ABC News' Teddy Davis Reports: Former Democratic Sen. Bob Kerrey announced Wednesday that he will not leave his job as president of The New School in New York City to run for the Nebraska Senate seat being vacated by retiring Republican Sen. Chuck Hagel.
"I have decided I will not leave The New School to become a candidate for the United States Senate in Nebraska," said Kerrey. "The reason is simple enough: For my family and me now is not the time for me to re-enter politics as a candidate."
Kerrey had been seriously flirting with a return to the Senate -- a point which he noted in his statement.
"I nearly said yes to leaving," said Kerrey. "Again the reason is simple enough: I am deeply troubled about the direction of our country. And the idea of returning home to Nebraska to lead a political campaign based on a promise to do my part to change the direction was very appealing."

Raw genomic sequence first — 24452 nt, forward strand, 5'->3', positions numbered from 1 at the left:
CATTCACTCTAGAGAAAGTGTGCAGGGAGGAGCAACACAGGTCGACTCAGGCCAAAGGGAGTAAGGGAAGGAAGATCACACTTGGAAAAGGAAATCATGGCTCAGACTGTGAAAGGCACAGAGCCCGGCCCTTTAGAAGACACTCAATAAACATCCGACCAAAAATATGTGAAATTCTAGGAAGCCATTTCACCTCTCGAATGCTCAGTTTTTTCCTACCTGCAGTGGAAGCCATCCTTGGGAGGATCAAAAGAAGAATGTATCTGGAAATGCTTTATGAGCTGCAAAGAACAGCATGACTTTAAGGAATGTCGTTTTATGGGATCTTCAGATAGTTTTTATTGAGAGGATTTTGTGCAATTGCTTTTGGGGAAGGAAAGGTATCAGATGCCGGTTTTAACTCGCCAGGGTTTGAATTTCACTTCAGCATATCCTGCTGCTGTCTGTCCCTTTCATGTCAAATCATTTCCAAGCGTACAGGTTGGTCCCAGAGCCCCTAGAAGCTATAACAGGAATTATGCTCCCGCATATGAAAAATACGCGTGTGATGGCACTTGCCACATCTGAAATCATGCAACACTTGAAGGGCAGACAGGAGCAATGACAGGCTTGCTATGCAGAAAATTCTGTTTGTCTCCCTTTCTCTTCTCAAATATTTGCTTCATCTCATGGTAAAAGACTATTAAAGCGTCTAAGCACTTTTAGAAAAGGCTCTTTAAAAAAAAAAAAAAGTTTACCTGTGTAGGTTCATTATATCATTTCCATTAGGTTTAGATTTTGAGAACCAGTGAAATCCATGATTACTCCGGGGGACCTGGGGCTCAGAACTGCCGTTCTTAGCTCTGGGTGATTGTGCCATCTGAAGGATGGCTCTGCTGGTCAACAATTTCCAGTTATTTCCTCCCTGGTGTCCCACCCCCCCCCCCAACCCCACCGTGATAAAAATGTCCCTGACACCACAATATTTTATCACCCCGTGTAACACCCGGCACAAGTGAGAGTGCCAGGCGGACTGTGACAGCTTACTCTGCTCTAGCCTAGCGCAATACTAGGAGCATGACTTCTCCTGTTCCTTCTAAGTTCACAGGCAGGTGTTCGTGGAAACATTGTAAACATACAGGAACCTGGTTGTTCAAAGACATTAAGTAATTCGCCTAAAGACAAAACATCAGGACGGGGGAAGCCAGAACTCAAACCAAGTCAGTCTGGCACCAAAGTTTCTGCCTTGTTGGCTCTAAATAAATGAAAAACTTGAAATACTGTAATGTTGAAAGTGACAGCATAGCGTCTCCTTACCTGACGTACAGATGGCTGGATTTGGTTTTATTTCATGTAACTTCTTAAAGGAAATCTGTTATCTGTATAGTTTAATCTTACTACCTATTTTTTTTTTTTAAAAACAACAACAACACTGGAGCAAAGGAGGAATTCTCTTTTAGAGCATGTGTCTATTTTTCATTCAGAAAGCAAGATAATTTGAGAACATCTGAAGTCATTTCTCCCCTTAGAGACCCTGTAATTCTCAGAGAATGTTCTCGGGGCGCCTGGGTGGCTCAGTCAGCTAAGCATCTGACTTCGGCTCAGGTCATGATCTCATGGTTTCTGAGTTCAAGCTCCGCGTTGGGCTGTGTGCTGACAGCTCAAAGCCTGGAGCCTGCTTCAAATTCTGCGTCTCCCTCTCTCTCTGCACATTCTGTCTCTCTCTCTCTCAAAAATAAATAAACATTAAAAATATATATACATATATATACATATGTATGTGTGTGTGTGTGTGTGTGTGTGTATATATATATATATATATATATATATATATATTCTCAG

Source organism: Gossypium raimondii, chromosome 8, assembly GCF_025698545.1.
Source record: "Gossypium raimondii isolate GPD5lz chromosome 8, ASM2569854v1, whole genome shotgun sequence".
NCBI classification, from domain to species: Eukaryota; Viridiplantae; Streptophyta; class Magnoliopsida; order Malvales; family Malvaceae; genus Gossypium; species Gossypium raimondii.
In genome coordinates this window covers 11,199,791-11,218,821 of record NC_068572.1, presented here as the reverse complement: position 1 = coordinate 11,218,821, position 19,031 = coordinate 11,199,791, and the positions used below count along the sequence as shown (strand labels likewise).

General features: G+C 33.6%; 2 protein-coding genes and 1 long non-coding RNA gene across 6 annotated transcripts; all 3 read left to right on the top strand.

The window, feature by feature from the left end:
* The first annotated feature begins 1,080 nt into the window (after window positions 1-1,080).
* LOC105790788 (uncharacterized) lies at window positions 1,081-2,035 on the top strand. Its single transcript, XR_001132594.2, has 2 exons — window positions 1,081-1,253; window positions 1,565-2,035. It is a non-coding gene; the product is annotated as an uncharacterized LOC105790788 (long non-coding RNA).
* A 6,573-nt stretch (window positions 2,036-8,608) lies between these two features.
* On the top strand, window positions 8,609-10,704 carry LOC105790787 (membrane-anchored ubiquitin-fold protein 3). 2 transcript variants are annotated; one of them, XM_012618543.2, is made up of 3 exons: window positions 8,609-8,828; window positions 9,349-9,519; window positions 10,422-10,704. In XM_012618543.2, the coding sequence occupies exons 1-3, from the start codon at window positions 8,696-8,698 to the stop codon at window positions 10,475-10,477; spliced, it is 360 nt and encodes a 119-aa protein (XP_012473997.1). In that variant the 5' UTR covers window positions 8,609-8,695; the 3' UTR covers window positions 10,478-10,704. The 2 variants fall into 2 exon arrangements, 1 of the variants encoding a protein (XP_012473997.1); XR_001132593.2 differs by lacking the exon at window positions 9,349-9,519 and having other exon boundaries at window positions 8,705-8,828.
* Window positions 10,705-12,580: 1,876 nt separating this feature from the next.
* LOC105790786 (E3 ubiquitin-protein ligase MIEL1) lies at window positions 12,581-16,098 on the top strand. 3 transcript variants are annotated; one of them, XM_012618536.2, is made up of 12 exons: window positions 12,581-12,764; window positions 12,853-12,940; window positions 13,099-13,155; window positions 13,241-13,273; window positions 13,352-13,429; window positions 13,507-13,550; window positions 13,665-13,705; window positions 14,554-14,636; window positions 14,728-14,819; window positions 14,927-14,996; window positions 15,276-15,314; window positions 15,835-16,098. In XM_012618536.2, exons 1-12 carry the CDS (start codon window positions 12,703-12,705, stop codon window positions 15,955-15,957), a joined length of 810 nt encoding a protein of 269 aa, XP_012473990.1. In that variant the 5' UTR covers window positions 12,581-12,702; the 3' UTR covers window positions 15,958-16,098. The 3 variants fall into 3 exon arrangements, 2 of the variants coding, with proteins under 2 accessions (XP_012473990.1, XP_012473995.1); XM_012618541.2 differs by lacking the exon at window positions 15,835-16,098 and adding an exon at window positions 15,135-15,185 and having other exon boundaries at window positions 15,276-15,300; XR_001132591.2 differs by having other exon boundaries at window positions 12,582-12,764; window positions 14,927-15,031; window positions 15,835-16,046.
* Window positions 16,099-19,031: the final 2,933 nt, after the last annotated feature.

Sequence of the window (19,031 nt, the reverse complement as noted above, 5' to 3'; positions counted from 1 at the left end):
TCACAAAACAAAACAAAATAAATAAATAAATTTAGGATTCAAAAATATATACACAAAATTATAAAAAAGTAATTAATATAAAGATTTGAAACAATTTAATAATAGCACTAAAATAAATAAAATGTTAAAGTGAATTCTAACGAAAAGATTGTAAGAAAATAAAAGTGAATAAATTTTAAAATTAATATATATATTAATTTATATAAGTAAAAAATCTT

Kerrey, who has maintained a hawkish stance on the Iraq war, had been actively recruited by national Democrats who were drawn to him because of his name I.D. in the state, which he earned as a former governor, Senator and Congressional Medal of Honor winner, and fundraising capacity, which he developed as a 1992 presidential candidate and former chairman of the Democratic Senatorial Campaign Committee during the 1996 cycle.
With Kerrey out of the race, the top Democratic contenders in Nebraska are expected to be rancher Scott Kleeb, who ran unsuccessfully for the House in 2006, and Omaha Mayor Mike Fahey. On the Republican side, the top contenders are former Gov. Mike Johanns, who resigned last month as Secretary of Agriculture, Attorney General Jon Bruning, and businessman Pat Flynn.
Although Kerrey's decision to pass on the Nebraska Senate race is a setback for national Democrats, they still face a positive picture overall: in 2008, the G.O.P. must defend 22 seats currently held by Republicans while the Democratic Party only has to defend 12 seats currently held by Democrats.